Just the smell of this pot roast simmering away in my crockpot the other day totally brought me back to dark-at-4:30 winter days of riding home with my mom from basketball practice to skitter over the icy sidewalk into our house to this very same aroma. My mom did a lot of carting my siblings and I around to various sporting events, she and my dad at most of our games, which didn’t leave a lot of time for cooking dinner once we all finally got home.
So…she turned to pot roast. Cheap. Easy. Hearty. Ready-and-waiting-for-you pot roast.
It’s good to have nice, comforting meals for your children to come home to, especially when your daughter makes a complete and utter fool of herself in front of a large crowd.
Here’s how it went down.
My older sister Sara is by far the most athletic member of our family. She probably broke just about every basketball record at our small-town high school and went on to successfully play on scholarship in college. Being seven years younger than her and attending the same small high school, I got a lot of “Oh, you’re Sara’s little sister, aren’t you…” which in my young and insecure adolescent mind roughly translated to, “Oh, you must be amazing at basketball too, aren’t you?”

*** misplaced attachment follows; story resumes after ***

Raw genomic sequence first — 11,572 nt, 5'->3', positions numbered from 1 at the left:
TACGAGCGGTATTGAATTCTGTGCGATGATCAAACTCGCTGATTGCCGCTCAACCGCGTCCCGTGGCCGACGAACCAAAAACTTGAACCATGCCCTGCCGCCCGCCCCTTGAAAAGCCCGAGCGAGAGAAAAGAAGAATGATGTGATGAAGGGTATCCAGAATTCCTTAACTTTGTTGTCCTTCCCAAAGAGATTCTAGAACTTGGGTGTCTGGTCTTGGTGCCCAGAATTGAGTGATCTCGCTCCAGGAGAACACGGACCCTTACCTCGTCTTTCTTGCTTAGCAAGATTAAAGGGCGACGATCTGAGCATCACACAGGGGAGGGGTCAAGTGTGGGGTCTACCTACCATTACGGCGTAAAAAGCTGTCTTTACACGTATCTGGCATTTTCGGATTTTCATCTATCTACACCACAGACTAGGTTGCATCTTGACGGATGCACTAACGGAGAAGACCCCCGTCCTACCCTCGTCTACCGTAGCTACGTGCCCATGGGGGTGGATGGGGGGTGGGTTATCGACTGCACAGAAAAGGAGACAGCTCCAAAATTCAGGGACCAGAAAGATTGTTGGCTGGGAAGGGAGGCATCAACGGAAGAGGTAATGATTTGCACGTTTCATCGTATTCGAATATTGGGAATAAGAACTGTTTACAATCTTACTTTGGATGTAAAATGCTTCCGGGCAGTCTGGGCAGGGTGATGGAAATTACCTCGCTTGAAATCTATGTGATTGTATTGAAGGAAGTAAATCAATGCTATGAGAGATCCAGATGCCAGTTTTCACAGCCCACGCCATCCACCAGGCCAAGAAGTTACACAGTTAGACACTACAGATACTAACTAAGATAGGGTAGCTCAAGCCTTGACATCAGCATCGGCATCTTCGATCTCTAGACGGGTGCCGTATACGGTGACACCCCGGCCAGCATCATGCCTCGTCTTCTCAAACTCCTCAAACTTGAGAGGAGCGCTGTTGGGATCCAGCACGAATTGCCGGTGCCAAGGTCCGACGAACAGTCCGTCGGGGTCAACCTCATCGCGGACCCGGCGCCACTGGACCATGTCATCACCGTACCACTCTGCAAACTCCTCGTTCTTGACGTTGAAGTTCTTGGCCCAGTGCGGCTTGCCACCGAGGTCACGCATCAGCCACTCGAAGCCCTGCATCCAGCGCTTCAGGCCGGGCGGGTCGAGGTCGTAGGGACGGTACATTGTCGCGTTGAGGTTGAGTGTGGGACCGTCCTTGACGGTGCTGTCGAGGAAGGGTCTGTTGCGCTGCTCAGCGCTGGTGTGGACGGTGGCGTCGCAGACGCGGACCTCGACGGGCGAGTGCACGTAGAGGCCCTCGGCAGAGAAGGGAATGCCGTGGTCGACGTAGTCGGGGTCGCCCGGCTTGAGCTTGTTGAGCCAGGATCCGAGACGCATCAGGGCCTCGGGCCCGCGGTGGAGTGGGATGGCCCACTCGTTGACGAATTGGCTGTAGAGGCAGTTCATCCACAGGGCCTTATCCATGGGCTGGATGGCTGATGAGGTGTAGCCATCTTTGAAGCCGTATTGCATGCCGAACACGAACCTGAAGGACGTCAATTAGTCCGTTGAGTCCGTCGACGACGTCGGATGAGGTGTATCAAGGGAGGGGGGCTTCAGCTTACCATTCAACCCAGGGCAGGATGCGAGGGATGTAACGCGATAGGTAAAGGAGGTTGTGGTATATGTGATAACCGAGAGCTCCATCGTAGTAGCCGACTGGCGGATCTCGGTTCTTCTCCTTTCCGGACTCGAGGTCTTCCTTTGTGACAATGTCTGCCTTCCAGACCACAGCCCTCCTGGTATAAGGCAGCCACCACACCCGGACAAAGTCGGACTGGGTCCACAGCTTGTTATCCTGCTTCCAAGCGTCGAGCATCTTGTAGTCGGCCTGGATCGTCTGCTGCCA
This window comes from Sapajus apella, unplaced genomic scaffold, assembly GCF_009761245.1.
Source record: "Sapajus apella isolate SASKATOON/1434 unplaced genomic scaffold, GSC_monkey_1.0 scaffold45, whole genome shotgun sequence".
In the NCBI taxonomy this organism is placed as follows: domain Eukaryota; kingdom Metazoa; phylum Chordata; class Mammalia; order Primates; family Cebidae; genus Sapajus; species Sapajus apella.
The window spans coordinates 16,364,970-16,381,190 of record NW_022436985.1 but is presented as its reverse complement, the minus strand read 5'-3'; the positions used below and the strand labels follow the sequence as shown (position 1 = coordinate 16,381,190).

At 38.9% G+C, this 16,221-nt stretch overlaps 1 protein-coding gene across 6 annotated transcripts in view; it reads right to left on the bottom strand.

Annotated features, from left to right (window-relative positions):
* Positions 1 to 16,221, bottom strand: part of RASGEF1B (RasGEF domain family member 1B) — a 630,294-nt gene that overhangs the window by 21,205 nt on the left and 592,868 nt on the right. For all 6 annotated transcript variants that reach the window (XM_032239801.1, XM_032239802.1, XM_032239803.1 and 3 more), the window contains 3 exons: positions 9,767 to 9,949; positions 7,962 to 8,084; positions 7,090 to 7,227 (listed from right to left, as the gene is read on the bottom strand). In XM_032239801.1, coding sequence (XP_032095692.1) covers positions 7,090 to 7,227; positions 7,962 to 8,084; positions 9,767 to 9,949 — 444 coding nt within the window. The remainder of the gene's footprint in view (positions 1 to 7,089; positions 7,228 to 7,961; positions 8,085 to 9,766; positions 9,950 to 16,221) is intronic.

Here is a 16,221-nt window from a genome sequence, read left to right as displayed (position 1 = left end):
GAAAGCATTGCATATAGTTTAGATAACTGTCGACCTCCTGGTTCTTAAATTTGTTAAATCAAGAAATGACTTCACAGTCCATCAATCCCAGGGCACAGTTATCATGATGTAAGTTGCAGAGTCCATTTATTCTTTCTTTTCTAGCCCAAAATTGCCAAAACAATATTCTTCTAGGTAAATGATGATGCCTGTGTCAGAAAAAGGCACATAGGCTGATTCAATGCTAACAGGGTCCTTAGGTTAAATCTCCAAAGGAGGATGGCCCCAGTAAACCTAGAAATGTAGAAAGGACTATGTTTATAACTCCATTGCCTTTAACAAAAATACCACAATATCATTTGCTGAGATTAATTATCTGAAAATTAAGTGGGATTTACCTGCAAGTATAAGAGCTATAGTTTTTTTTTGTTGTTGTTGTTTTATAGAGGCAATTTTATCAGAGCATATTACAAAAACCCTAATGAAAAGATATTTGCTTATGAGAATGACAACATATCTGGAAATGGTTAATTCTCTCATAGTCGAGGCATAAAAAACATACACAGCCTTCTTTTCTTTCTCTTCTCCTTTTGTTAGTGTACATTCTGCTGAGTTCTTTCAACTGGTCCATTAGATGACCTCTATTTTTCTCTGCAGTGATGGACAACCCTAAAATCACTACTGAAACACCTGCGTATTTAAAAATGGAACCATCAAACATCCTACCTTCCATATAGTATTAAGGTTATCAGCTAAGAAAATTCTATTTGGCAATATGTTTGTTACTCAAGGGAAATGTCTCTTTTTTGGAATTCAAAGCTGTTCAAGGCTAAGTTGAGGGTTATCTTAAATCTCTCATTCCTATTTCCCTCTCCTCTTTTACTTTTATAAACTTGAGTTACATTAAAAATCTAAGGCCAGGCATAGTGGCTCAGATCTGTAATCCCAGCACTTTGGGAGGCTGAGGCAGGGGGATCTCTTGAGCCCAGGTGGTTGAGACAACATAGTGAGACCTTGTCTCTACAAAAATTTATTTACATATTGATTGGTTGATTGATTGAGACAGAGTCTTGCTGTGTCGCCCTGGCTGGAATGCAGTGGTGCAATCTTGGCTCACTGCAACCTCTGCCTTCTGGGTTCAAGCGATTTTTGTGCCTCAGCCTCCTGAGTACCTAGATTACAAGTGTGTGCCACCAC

So heading into my freshmen year, I felt like I had a lot to prove…I knew I wasn’t anywhere near as good as she was, but I didn’t want to be a complete let-down. Fast-forward to our very first game that year…we were playing our rivals in a season-opening tournament, which meant that there were a lot of people watching, there to support the eight teams in the tournament. Sitting four rows back in the crowd was none other than my sister’s high school basketball coach, who I was certain was only there to watch me and compare my talents to hers.
We were a young team, with a new coach, who after going down 10-0 in the first few minutes of the game, turned to her bench and yelled, “Does anyone on this team know how to dribble with their left hand?!” due to a series of mishaps we’d had, trying to run plays to the right-hand side of the court.
Eager to prove my merit and get some playing time, I strategically raised my left hand, and into the game I went. It took me a minute or two to get over some nervous jitters and just as I was starting to find my rhythm, it happened. My most embarrassing moment.
In an effort to rebound the ball, I had gotten tangled up with another girl underneath the basket. Neither of us got the ball, and there was suddenly a fast break: the ball and most of the other players were down on the other end of the court, lickety split.